I spent tons of time studying the cast’s faces, reading articles about the SATC makeup to get tips and tricks. I think the actual blush used was NARS Desire, but Tarte Cheek Stain was often invoked as a good alternative. But here’s what no article would ever point out, and what I only knew from beauty school: it wasn’t really the blush. It was the lighting.

“Good lighting” is kind of a cliché; shorthand for a prima donna who doesn’t like the way she really looks. Someone who knows what lighting they look best in is one rundown mansion away from Sunset Boulevard. But so much of what we consider to be integral to conventional attractiveness is nothing more than the lighting it appears in. Really excellent makeup, like the kind on Sex and the City, works with lighting to trick the eye into thinking that your cheekbones are naturally that defined and not the result of a designer cosmetic product.

Have you ever struggled to grasp some concept, and only done so when you learned about its opposite? I feel like that used to happen all the time in my high school math classes. Well, this particular lighting-related epiphany happened not in any of my actual beauty makeup courses, where we learned how to cover under-eye bags or conceal pimples. The light-bulb moment happened in a character makeup course.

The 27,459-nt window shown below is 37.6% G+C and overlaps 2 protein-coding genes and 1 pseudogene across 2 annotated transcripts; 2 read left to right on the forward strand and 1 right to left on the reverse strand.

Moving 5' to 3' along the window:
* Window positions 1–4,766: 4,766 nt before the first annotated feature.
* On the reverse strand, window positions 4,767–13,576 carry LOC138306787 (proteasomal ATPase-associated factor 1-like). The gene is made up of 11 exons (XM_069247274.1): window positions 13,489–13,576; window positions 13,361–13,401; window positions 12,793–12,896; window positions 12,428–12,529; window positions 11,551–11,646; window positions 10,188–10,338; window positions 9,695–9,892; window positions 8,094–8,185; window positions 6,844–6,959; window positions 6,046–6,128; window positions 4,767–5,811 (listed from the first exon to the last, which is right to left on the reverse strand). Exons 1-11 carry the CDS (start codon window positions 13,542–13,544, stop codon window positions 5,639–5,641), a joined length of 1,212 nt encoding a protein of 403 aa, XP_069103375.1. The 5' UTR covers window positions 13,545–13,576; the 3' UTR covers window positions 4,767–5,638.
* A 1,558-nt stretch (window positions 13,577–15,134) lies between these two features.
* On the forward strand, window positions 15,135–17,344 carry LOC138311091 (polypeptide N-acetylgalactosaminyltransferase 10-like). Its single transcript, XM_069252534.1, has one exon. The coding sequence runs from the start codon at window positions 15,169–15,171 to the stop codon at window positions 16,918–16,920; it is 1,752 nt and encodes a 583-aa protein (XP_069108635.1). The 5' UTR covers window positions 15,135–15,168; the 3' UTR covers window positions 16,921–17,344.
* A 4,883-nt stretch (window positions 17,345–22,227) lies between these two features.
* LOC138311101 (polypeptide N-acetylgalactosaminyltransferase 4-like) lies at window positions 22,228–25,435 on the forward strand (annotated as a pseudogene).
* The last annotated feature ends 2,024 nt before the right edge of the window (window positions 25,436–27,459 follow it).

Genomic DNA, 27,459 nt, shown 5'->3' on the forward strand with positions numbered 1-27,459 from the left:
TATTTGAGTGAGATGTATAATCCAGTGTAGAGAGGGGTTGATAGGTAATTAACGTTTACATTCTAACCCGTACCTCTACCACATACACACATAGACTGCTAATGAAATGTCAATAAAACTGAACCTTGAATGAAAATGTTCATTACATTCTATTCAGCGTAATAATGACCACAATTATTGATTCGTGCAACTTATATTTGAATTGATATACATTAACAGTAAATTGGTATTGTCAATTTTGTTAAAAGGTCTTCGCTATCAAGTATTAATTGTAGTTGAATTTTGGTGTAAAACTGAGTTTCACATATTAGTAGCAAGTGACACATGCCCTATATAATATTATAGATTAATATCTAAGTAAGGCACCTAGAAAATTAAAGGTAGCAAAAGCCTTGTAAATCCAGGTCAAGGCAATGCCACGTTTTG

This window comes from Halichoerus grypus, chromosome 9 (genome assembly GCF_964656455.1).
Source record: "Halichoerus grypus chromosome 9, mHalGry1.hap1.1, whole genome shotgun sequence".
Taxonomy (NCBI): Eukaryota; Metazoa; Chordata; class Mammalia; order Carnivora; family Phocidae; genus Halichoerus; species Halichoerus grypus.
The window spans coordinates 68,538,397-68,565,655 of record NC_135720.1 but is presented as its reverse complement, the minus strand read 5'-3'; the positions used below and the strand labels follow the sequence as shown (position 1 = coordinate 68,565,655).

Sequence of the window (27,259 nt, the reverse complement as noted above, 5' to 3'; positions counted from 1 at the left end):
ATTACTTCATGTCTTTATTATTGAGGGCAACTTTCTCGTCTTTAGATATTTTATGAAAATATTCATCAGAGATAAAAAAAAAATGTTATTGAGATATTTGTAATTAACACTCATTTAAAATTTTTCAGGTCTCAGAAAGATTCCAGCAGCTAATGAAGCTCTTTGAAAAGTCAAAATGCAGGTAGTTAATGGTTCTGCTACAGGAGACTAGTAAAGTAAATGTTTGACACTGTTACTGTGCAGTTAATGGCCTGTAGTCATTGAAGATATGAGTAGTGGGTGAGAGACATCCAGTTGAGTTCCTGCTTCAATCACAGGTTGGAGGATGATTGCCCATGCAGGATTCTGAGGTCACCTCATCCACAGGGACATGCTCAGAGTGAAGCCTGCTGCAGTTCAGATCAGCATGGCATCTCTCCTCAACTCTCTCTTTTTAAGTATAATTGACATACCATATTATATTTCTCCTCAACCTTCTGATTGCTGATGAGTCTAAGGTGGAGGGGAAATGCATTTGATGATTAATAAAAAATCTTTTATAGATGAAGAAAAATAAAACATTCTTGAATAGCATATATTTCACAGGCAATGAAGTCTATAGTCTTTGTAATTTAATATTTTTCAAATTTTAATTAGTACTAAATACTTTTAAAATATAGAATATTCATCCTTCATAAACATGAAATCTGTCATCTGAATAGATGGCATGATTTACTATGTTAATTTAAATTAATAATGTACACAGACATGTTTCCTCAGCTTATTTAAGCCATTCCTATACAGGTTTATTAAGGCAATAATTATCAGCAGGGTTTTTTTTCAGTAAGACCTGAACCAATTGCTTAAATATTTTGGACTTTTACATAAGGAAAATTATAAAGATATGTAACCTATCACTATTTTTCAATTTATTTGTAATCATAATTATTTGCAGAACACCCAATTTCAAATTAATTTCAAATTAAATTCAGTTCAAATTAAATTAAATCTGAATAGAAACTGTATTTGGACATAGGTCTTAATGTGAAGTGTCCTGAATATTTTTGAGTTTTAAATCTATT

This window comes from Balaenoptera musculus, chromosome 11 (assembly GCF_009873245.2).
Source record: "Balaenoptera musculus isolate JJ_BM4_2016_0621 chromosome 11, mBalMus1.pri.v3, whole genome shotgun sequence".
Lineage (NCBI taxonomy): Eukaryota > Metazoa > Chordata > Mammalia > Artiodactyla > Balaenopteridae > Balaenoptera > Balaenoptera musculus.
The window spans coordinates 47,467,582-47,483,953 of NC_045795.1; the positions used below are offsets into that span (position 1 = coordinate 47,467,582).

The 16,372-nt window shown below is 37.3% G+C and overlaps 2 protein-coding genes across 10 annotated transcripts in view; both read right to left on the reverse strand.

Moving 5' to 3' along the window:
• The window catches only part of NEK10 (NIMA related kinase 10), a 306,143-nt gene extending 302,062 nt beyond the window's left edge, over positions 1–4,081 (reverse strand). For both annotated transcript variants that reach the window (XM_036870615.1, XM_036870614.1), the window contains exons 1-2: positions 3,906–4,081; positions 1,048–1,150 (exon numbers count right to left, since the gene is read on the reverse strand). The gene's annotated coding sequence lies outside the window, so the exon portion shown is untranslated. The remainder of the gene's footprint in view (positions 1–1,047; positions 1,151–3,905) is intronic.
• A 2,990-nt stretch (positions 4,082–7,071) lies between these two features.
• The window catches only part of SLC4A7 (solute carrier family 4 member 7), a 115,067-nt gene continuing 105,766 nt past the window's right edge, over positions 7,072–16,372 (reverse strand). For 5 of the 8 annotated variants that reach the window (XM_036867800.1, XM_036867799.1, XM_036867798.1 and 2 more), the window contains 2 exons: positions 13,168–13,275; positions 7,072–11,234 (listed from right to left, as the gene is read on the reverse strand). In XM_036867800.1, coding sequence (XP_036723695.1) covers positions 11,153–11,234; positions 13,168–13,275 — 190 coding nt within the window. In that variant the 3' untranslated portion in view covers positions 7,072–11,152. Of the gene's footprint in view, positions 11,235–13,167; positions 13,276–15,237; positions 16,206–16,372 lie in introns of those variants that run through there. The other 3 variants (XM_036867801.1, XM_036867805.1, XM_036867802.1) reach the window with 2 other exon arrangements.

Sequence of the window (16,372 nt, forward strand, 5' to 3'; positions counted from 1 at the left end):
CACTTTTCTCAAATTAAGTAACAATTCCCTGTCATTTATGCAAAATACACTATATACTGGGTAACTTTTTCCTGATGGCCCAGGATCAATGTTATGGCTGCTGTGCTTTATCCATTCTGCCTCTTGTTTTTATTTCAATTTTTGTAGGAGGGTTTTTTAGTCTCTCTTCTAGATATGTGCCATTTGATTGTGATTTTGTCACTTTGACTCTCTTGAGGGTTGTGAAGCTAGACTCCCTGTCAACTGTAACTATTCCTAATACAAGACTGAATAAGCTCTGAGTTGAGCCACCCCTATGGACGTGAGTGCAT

Character makeup is kind of like diet special effects–we learned the things you would have seen in Grey’s Anatomy, bullet holes and stitches and sunburns and such, but not real special effects (the type of makeup you see in The Thing or whatever). It’s called character makeup because it’s like visual character development. The teacher would go around the room and give each of us a character, like: “Your model is a rookie cop who has just been shot for the first time, and he’s very tired because he was out all night chasing felons,” and then you would have a set amount of time to complete the look.